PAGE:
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Jennings stumps for government action against food

By Trevor Bothwell
web posted December 15, 2003

Considering all the hysterics who go apoplectic at the mere hint of liberal media bias, Peter Jennings and ABC didn't do much to console the emotions of the media elite's chronically offended last Monday night (Dec. 8) when they ran the documentary "How to Get Fat Without Really Trying."

In a nutshell, the ABC program blamed the federal government for "contributing to obesity by giving subsidies (to farmers) to create fattening food." This is obviously as ridiculous as blaming ice for figure skating injuries, but what was most astonishing (even for a mainstream media outlet) was its complete lack of objectivity.

Surely, ever since Michael Moore proved that documentaries don't necessarily need to be based in truth to be popular, it shouldn't come as a total shock that Jennings editorialized throughout his report. But shouldn't a primetime news broadcast at least hold out the possibility that there just might be more than one cause of our current obesity "epidemic?"

To be fair, ABC did give airtime to Chip Kunde, senior VP of the International Dairy Foods Association, who had the audacity to suggest that what people choose to eat "is a matter of personal choice." And Tommy Thompson, Bush's Health and Human Services Secretary, could barely keep a straight face when asked if he saw any connection between the federal government's agricultural subsidy programs and nutrition. He responded politely, "I really don't."

Although ABC did reveal these instances of dissent, they were merely reported as pawns for other experts to use in refuting the assertions. This allowed people like NYU Professor Marion Nestle to speak on behalf of ABC's preferred storyline by claiming, "We have government policies that promote … overeating from the beginning to the end of the food chain."

The conclusion that viewers drew from this docu-drama isn't as bothersome as the fact that ABC elicited it as a result of failing to even consider factors for obesity other than government subsidy alone. Upon even cursory review it should be evident that Americans have more money than ever before, which is often a direct result of working longer hours, which in turn contributes to eating food on-the-go. Many kids today have traded bike riding and football for television, the Internet, and video games. And despite what ABC thinks, it's simply irrefutable that we all choose our own diet.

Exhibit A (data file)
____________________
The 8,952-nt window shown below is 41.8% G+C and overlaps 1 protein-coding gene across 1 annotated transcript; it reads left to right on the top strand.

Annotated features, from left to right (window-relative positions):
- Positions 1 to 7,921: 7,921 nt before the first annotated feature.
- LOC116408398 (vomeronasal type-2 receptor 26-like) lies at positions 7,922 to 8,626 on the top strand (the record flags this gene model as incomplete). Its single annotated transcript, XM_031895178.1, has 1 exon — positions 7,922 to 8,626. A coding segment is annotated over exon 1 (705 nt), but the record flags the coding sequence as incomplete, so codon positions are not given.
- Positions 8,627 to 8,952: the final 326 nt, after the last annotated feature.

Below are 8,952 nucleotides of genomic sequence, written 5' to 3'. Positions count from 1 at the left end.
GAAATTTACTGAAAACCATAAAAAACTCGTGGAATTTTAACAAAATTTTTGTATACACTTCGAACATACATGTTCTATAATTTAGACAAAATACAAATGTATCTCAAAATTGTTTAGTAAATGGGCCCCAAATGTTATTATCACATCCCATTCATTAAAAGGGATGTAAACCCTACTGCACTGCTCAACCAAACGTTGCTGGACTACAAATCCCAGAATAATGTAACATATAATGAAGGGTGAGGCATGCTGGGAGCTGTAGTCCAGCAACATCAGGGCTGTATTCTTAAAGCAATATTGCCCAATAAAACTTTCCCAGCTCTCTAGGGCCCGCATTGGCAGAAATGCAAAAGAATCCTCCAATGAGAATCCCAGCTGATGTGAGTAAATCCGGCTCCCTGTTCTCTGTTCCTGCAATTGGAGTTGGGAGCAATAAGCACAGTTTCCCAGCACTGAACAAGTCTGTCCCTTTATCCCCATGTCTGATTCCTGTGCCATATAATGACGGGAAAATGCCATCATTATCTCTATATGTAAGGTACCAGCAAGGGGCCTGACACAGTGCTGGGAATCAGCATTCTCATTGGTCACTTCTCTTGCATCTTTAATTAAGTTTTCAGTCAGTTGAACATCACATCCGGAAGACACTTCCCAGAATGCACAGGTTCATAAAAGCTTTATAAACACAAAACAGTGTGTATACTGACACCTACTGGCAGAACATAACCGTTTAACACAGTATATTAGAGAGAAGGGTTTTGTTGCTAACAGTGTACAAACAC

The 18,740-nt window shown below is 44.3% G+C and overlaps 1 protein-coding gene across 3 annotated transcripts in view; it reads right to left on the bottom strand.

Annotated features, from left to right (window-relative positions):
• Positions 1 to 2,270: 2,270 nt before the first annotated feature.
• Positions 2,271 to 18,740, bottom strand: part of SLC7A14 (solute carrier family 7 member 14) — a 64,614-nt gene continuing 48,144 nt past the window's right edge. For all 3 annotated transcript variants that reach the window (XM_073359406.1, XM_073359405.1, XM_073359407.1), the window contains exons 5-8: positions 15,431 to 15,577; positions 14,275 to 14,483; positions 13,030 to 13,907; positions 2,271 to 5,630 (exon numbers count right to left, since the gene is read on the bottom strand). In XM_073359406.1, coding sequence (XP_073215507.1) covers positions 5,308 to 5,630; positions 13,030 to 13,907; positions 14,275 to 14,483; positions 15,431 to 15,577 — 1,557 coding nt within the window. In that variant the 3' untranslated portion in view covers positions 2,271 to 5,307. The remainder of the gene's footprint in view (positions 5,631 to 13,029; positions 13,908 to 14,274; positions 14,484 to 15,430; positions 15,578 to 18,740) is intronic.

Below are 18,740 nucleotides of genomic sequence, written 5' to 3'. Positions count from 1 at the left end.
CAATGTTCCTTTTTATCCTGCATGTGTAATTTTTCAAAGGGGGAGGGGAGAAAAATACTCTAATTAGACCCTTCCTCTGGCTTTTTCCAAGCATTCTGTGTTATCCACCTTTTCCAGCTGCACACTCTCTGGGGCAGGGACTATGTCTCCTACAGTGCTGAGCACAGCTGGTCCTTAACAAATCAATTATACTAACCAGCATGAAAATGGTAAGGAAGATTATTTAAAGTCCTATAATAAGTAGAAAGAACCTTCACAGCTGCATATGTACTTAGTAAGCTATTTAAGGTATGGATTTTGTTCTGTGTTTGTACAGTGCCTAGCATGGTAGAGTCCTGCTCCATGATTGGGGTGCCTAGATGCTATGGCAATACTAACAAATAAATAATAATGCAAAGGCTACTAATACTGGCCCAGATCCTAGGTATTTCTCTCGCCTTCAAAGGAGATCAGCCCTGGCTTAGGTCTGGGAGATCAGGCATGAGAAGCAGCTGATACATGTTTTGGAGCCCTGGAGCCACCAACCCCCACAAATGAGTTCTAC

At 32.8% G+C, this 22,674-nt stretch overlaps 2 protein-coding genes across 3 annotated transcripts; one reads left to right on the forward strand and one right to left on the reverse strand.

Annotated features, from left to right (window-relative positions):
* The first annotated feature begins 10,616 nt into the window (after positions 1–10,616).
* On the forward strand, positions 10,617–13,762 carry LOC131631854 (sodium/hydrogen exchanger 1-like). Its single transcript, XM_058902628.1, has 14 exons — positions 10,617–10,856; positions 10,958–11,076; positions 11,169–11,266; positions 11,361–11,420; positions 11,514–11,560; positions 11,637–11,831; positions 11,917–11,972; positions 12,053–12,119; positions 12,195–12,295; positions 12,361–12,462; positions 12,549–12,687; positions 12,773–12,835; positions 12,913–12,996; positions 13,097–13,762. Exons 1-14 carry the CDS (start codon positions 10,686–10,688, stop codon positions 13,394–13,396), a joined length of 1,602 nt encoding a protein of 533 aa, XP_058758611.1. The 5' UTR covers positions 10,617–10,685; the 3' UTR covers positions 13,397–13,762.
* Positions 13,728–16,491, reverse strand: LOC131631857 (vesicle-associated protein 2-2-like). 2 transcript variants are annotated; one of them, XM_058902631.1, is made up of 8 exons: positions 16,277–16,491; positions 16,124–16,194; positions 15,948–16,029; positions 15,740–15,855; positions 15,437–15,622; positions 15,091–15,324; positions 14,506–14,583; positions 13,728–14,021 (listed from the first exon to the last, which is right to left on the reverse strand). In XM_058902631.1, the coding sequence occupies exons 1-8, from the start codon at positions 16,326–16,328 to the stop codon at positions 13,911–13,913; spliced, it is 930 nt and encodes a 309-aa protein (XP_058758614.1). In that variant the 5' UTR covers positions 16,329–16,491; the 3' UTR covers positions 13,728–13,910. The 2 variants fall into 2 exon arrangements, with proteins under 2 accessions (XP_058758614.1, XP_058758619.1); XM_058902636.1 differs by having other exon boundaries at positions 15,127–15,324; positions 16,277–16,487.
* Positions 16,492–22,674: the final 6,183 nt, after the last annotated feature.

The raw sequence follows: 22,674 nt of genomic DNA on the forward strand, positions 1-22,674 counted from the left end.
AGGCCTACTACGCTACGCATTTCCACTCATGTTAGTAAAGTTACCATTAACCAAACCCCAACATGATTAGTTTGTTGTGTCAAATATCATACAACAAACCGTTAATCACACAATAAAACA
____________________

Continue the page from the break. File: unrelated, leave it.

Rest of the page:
But scrupulousness was hardly the point of the program.

If Jennings & Co. are so concerned about government farm subsidies making us fat, why not just call for their elimination? Indeed, the Cato Institute found that the value of farming in New Zealand soared after deregulation in 1984. But the answer is that ABC isn't interested in actually improving the situation by decreasing our dependence on government, but further socializing us by increasing that dependence -- by encouraging ever more government oversight on those evil private companies that advertise and market "junk food" to consumers.

ABC reported that the average American child sees "10,000 food advertisements a year on television alone," and most are for "foods dense in fat and calories." Naturally the answer here couldn't possibly be to hold parents accountable for what their kids eat, but instead to propose government regulation of junk food commercials to kids under eighteen.

Apparently, Bill Clinton can teach second graders about oral sex and Abercrombie and Fitch can market porn to ten-year-olds, but we're supposed to believe our kids will be warped ad infinitum if they go cuckoo for Cocoa Puffs.

ABC did get one thing right when it reported that most government subsidy goes to our dairy and grain farmers. Corn, the most heavily subsidized product in America, seemed to be of gravest concern to Peter Jennings. It's so abundant and cheap that it can be processed and put into foods we eat every day, from sodas to chips and cookies to oils we put on popcorn.

But forgetting for a moment that ABC's "How to Get Fat" clearly had its own agenda, the report was essentially flawed from the outset. As the Cato report indicated, eliminating government subsidies to our agricultural industry would likely result in an even greater abundance of crops than we currently have, not less. And even at current levels of manufacturing, America still enjoys a wealth of food production, which lowers prices for everyone. In fact, America is practically the only country in the world whose poor people are overweight. In short, this is a good problem to have upon considering the alternative.

Perhaps most distressing is that ABC practically used this program to throw its hat in the ring to advocate the Big Food lawsuits on the horizon. It shouldn't be a coincidence that Jennings interviewed Kraft Sr. VP Michael Mudd, who said that his company has proposed a "wholesale review" of its products and marketing after concluding that obesity is an epidemic. I wouldn't imagine this has anything do to with parent company Philip Morris losing billions in the Big Tobacco verdict?

Look, advocating a healthy lifestyle is anyone's right, and it should even be encouraged. Private health organizations are free to persuade corporations to market nutritional foods, and if they can stomach the concept, it might help if they put more energy into convincing Americans that it's our own responsibility for what we feed ourselves and our children.

But in an increasingly senseless and litigious climate, it's apparently much easier to be a victim and to expand government, expecting it to "fix" a problem we blame it for creating in the first place.

Trevor Bothwell is editor of TheRightReport.com and author of the cookbook, 50 Ways to Impress Your Girlfriend's Parents. He can be contacted at bothwell@therightreport.com.

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